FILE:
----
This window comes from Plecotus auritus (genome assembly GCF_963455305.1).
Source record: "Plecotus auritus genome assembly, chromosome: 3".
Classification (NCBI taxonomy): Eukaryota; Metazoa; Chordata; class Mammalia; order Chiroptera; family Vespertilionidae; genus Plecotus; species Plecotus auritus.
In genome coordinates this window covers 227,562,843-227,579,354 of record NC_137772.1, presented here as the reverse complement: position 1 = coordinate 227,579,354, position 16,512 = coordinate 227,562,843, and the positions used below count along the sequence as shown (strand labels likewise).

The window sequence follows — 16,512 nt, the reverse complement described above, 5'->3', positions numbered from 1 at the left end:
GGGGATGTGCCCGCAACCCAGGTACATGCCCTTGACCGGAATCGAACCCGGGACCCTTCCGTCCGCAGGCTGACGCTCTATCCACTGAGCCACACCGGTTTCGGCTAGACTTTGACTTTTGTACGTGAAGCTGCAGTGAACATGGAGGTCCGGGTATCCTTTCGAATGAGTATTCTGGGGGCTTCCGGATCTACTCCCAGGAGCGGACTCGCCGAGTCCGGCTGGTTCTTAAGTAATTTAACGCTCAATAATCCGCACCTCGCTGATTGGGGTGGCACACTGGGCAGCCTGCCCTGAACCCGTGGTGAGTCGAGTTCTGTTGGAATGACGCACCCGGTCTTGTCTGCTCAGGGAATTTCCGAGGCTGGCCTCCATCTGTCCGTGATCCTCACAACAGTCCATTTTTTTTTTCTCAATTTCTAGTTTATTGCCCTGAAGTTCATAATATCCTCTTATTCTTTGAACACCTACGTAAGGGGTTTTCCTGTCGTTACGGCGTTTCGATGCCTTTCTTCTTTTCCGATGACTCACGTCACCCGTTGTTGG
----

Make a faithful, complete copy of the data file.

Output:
This window comes from Plecotus auritus (genome assembly GCF_963455305.1).
Source record: "Plecotus auritus genome assembly, chromosome: 3".
Classification (NCBI taxonomy): Eukaryota; Metazoa; Chordata; class Mammalia; order Chiroptera; family Vespertilionidae; genus Plecotus; species Plecotus auritus.
In genome coordinates this window covers 227,562,843-227,579,354 of record NC_137772.1, presented here as the reverse complement: position 1 = coordinate 227,579,354, position 16,512 = coordinate 227,562,843, and the positions used below count along the sequence as shown (strand labels likewise).

The window sequence follows — 16,512 nt, the reverse complement described above, 5'->3', positions numbered from 1 at the left end:
GGGGATGTGCCCGCAACCCAGGTACATGCCCTTGACCGGAATCGAACCCGGGACCCTTCCGTCCGCAGGCTGACGCTCTATCCACTGAGCCACACCGGTTTCGGCTAGACTTTGACTTTTGTACGTGAAGCTGCAGTGAACATGGAGGTCCGGGTATCCTTTCGAATGAGTATTCTGGGGGCTTCCGGATCTACTCCCAGGAGCGGACTCGCCGAGTCCGGCTGGTTCTTAAGTAATTTAACGCTCAATAATCCGCACCTCGCTGATTGGGGTGGCACACTGGGCAGCCTGCCCTGAACCCGTGGTGAGTCGAGTTCTGTTGGAATGACGCACCCGGTCTTGTCTGCTCAGGGAATTTCCGAGGCTGGCCTCCATCTGTCCGTGATCCTCACAACAGTCCATTTTTTTTTTCTCAATTTCTAGTTTATTGCCCTGAAGTTCATAATATCCTCTTATTCTTTGAACACCTACGTAAGGGGTTTTCCTGTCGTTACGGCGTTTCGATGCCTTTCTTCTTTTCCGATGACTCACGTCACCCGTTGTTGG